Click Here To Learn More About John McDonald
New Brunswick lobster fishermen have been setting their traps lately in waters muddied by an international hog wrestle –to mix a metaphor here – over a small, rocky island in the middle of the Bay of Fundy.
Both Canada and the United States claim Machias Seal Island and by doing so they're able to claim the lobster-rich waters that surround it. There's nothing new with the dispute; it's lasted for centuries with no end in sight. Machias Seal Island is a speck of rock in the Bay of Fundy between the Maine and New Brunswick coasts.
David Cousens of the Maine Lobstermen's Association says he doubts the two governments will ever resolve the issue, which proves he's a keen observer of governments. Cousens, who lives in South Thomaston, says it should be left to the fishermen themselves to settle. I guess he knows what he's suggesting.
"When you get a bunch of lobstermen in the same room, we can usually solve our problems," he says. "You know, half a gallon of rum, three hours and usually we come out with a workable solution."
Let's just hope they also have a designated driver in the bunch.
"But when governments get involved, someone always wants to one-up someone else to get a feather in their cap. When that type of mentality is present, it's hard to get anything done," Cousens added.
As far as we know, Machias Seal Island is the source of the only border dispute between ourselves and our good neighbors to the north for well over a century New Hampshire is another story, but we don't have time or space for that story now.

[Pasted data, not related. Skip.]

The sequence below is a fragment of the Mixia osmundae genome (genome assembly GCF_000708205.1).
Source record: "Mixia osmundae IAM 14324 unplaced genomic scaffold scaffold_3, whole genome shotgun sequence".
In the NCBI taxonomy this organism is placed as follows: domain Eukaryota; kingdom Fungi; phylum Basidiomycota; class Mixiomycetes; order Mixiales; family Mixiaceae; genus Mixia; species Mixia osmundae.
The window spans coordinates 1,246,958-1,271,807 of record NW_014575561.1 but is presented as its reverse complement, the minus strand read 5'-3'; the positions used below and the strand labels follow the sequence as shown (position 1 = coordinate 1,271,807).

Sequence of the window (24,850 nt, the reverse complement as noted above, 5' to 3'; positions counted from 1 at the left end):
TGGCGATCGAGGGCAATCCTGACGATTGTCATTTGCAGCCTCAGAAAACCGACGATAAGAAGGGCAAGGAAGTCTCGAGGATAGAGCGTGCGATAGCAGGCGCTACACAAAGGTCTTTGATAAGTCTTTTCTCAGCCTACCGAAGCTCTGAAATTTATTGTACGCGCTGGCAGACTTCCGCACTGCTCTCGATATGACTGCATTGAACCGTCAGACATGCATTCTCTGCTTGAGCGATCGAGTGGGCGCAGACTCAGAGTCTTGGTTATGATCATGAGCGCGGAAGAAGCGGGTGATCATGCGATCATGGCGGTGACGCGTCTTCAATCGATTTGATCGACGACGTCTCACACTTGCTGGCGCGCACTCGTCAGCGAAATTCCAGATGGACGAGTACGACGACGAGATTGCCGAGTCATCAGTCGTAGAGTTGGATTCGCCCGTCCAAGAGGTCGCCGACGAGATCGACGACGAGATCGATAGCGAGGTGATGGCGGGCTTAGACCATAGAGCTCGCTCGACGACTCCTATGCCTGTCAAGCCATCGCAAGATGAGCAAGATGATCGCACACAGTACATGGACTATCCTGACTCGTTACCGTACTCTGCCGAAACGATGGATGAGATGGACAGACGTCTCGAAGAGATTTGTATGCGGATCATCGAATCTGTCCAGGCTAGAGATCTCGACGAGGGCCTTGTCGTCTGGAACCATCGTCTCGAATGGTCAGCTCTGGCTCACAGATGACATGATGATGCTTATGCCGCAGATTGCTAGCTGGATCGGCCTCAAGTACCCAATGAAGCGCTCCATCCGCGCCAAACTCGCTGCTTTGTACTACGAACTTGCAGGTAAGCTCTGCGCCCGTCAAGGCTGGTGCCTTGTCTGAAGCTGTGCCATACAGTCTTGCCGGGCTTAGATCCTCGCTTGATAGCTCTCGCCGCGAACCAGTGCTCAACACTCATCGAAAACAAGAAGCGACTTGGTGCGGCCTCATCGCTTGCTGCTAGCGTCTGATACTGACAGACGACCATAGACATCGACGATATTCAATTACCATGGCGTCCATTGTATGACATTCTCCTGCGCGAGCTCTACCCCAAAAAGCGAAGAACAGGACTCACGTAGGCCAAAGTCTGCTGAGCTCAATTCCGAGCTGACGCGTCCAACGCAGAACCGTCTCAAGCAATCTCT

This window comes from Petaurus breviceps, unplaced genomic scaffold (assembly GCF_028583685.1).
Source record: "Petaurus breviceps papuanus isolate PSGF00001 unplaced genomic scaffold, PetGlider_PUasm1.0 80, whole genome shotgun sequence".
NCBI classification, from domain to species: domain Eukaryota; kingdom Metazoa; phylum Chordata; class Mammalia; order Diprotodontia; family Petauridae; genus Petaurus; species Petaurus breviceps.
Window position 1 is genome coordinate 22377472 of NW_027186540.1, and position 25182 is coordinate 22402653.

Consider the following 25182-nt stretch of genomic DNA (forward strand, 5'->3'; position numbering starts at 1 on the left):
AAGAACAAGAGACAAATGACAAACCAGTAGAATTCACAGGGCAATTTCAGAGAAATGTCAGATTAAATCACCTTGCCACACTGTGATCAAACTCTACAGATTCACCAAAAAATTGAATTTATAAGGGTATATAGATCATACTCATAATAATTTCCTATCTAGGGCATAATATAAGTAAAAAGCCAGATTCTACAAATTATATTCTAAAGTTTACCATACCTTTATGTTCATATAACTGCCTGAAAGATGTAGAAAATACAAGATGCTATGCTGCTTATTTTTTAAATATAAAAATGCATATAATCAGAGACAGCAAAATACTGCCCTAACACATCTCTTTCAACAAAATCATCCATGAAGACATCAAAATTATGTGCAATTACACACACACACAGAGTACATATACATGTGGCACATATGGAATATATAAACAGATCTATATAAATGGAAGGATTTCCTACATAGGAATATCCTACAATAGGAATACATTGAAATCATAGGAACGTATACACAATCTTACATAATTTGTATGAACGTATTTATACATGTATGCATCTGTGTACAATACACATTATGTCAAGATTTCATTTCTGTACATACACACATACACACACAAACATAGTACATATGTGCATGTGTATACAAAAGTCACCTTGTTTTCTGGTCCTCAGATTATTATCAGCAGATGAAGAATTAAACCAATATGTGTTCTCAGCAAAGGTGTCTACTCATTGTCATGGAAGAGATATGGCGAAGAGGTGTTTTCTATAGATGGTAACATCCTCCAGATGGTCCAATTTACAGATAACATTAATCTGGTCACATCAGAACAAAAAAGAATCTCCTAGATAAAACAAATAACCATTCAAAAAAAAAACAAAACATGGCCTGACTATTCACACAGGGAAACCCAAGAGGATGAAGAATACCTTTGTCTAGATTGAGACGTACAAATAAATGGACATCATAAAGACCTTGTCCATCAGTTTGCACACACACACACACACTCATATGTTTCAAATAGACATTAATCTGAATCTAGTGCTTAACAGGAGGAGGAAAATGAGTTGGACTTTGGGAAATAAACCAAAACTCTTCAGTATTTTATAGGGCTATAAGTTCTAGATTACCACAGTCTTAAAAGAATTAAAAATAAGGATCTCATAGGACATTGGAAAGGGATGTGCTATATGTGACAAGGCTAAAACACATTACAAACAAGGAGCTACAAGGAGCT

Considering the length of our border with Canada we haven't had that many border issues with our northern neighbors. But we have had a few and one that could have turned real ugly really fast was the dispute involving Aroostook County's western border.
Where this current dispute involves more lobster than land, the bloodless and victimless "Aroostook War" back in the 1840s involved lumber. The Madawaska territory had it, and people in Canada and the U.S. wanted it.
Because Maine has always had more land than people to fill it we've tended to be a little lax when it came to things like borders. The treaty that started that lax attitude was the Treaty of Paris that ended the American Revolution in 1783. The treaty had lots of high-falootin’ language like all treaties do, but in all its flowery words it never got around to clearly defining the boundary between New Brunswick and what is now Maine.
When things got a little heated among woodsmen in that disputed area, Maine and New Brunswick called out their malitiamen, and the Congress, at Maine's insistence, authorized a force of 50,000 men and appropriated $10 million to meet the emergency. President Martin Van Buren dispatched Gen. Winfield Scott to the area but eventually both sides arranged an agreement between Maine and New Brunswick that averted actual fighting. The matter was settled in 1842 by the Webster-Ashburton Treaty.
Considering the length of our international border with Canada, things have been pretty quiet ever since. Other minor disagreements over where to draw the US-Canada line include the Northwest Passage, the Dixon Entrance between B.C. and Alaska, and the Strait of Juan de Fuca.
So, what will our next dispute involve? First was lumber, now lobsters. Maybe potatoes will be next and farmers will settle it over a bottle of vodka.
John McDonald is a humorist and storyteller who performs regularly
throughout New England. John’s e-mail address is mainestoryteller@yahoo.com.
Would you like to read past issues of Numb As A Pounded Thumb?
Click Here